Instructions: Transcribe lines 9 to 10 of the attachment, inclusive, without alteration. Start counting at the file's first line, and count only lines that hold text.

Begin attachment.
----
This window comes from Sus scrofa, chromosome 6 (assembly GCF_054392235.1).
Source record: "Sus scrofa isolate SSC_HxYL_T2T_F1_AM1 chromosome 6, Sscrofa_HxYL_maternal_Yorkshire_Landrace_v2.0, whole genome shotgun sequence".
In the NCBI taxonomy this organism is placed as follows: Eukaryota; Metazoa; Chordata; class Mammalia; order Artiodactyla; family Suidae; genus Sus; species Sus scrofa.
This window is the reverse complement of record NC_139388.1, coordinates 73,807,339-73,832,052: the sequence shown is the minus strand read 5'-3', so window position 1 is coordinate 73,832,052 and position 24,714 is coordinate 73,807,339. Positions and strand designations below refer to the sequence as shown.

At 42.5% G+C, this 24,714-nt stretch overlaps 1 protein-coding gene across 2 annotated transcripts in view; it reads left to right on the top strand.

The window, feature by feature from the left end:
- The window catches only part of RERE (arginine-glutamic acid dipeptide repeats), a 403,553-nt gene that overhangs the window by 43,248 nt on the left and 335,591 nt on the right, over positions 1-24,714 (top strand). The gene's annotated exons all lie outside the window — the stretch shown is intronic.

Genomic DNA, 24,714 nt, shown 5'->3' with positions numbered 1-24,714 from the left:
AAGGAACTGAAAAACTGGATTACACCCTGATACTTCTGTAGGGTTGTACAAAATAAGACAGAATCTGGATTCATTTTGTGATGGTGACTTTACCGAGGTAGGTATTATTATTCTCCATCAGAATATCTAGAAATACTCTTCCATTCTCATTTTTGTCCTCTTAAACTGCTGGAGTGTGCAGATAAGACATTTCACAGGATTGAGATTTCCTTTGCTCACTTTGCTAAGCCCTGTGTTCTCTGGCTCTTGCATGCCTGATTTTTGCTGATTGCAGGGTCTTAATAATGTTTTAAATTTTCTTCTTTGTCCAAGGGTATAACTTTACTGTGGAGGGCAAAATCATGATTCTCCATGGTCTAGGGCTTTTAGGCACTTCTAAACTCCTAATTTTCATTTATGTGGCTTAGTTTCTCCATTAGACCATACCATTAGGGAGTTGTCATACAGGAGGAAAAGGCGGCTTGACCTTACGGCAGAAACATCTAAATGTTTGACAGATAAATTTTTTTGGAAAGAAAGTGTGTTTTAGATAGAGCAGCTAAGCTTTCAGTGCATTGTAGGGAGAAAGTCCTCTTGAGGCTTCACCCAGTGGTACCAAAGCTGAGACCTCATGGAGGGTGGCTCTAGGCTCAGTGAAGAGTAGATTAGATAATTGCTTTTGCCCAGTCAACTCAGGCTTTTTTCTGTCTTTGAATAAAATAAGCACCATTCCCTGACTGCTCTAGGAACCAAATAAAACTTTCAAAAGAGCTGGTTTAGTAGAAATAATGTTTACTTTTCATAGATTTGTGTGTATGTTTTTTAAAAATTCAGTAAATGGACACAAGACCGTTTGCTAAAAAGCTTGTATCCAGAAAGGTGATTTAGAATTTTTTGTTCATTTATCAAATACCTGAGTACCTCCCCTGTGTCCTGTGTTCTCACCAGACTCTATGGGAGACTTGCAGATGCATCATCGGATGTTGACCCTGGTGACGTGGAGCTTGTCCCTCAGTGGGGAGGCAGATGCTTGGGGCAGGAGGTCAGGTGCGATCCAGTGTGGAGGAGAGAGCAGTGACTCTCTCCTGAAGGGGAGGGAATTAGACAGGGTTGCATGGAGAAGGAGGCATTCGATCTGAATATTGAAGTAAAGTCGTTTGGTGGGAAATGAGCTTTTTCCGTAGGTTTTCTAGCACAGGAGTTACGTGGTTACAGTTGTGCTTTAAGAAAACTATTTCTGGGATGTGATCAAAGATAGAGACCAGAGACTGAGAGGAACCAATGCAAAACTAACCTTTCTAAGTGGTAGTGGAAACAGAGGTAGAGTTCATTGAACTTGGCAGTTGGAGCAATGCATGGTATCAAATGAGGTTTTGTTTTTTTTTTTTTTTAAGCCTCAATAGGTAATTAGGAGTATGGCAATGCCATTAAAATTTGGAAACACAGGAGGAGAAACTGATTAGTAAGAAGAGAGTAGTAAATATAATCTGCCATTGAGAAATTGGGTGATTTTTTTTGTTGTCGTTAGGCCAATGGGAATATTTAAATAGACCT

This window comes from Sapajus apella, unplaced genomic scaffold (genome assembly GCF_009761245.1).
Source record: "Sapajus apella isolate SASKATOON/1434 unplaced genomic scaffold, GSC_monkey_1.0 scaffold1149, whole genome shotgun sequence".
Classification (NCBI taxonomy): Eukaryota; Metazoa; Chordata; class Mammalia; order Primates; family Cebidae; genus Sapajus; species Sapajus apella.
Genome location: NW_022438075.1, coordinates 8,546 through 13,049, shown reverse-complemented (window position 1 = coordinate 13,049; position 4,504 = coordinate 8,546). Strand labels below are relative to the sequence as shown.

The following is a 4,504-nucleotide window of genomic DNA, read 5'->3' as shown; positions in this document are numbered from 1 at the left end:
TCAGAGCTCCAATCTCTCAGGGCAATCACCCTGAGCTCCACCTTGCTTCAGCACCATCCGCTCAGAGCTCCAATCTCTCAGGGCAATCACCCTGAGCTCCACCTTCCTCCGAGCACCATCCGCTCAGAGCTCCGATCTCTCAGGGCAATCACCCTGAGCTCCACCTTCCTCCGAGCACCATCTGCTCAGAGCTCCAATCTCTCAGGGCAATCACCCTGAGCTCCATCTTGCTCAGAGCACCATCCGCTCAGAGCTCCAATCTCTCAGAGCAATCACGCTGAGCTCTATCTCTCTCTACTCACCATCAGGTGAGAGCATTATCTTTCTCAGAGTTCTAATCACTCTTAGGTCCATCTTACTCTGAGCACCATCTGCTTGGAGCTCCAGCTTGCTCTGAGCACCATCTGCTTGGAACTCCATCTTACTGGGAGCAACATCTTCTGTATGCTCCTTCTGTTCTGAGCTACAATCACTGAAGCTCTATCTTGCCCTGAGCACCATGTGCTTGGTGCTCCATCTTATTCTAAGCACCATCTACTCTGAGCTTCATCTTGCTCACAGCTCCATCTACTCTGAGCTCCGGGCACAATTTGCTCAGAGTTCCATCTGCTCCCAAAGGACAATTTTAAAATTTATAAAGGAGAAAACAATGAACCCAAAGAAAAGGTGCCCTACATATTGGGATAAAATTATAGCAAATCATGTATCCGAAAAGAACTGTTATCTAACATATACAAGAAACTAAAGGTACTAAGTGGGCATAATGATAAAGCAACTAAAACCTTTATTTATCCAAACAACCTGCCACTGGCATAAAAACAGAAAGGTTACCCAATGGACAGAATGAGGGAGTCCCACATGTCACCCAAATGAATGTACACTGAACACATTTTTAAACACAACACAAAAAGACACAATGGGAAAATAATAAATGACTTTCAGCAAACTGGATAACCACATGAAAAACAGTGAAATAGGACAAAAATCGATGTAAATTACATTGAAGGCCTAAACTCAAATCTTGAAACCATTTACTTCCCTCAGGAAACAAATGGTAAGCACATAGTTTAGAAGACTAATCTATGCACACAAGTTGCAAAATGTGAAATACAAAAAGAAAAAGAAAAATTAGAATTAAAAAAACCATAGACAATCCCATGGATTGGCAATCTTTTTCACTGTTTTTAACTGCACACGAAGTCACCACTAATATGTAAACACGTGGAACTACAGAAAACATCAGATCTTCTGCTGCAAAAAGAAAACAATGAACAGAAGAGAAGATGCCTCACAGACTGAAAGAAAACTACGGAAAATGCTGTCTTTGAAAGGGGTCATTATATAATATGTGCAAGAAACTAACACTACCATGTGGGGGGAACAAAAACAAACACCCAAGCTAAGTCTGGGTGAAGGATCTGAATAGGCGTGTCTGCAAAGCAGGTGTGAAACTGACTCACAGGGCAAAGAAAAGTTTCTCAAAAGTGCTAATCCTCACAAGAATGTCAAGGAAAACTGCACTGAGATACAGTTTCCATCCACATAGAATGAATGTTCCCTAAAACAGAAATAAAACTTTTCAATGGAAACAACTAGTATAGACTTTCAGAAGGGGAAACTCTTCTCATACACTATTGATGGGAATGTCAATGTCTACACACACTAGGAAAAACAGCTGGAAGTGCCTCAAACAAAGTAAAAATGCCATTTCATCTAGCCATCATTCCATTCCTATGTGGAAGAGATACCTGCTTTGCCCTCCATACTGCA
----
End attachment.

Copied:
AAGGAACTGAAAAACTGGATTACACCCTGATACTTCTGTAGGGTTGTACAAAATAAGACAGAATCTGGATTCATTTTGTGATGGTGACTTTACCGAGGTAGGTATTATTATTCTCCATCAGAATATCTAGAAATACTCTTCCATTCTCATTTTTGTCCTCTTAAACTGCTGGAGTGTGCAGATAAGACATTTCACAGGATTGAGATTTCCTTTGCTCACTTTGCTAAGCCCTGTGTTCTCTGGCTCTTGCATGCCTGATTTTTGCTGATTGCAGGGTCTTAATAATGTTTTAAATTTTCTTCTTTGTCCAAGGGTATAACTTTACTGTGGAGGGCAAAATCATGATTCTCCATGGTCTAGGGCTTTTAGGCACTTCTAAACTCCTAATTTTCATTTATGTGGCTTAGTTTCTCCATTAGACCATACCATTAGGGAGTTGTCATACAGGAGGAAAAGGCGGCTTGACCTTACGGCAGAAACATCTAAATGTTTGACAGATAAATTTTTTTGGAAAGAAAGTGTGTTTTAGATAGAGCAGCTAAGCTTTCAGTGCATTGTAGGGAGAAAGTCCTCTTGAGGCTTCACCCAGTGGTACCAAAGCTGAGACCTCATGGAGGGTGGCTCTAGGCTCAGTGAAGAGTAGATTAGATAATTGCTTTTGCCCAGTCAACTCAGGCTTTTTTCTGTCTTTGAATAAAATAAGCACCATTCCCTGACTGCTCTAGGAACCAAATAAAACTTTCAAAAGAGCTGGTTTAGTAGAAATAATGTTTACTTTTCATAGATTTGTGTGTATGTTTTTTAAAAATTCAGTAAATGGACACAAGACCGTTTGCTAAAAAGCTTGTATCCAGAAAGGTGATTTAGAATTTTTTGTTCATTTATCAAATACCTGAGTACCTCCCCTGTGTCCTGTGTTCTCACCAGACTCTATGGGAGACTTGCAGATGCATCATCGGATGTTGACCCTGGTGACGTGGAGCTTGTCCCTCAGTGGGGAGGCAGATGCTTGGGGCAGGAGGTCAGGTGCGATCCAGTGTGGAGGAGAGAGCAGTGACTCTCTCCTGAAGGGGAGGGAATTAGACAGGGTTGCATGGAGAAGGAGGCATTCGATCTGAATATTGAAGTAAAGTCGTTTGGTGGGAAATGAGCTTTTTCCGTAGGTTTTCTAGCACAGGAGTTACGTGGTTACAGTTGTGCTTTAAGAAAACTATTTCTGGGATGTGATCAAAGATAGAGACCAGAGACTGAGAGGAACCAATGCAAAACTAACCTTTCTAAGTGGTAGTGGAAACAGAGGTAGAGTTCATTGAACTTGGCAGTTGGAGCAATGCATGGTATCAAATGAGGTTTTGTTTTTTTTTTTTTTTAAGCCTCAATAGGTAATTAGGAGTATGGCAATGCCATTAAAATTTGGAAACACAGGAGGAGAAACTGATTAGTAAGAAGAGAGTAGTAAATATAATCTGCCATTGAGAAATTGGGTGATTTTTTTTGTTGTCGTTAGGCCAATGGGAATATTTAAATAGACCT

This window comes from Sapajus apella, unplaced genomic scaffold (genome assembly GCF_009761245.1).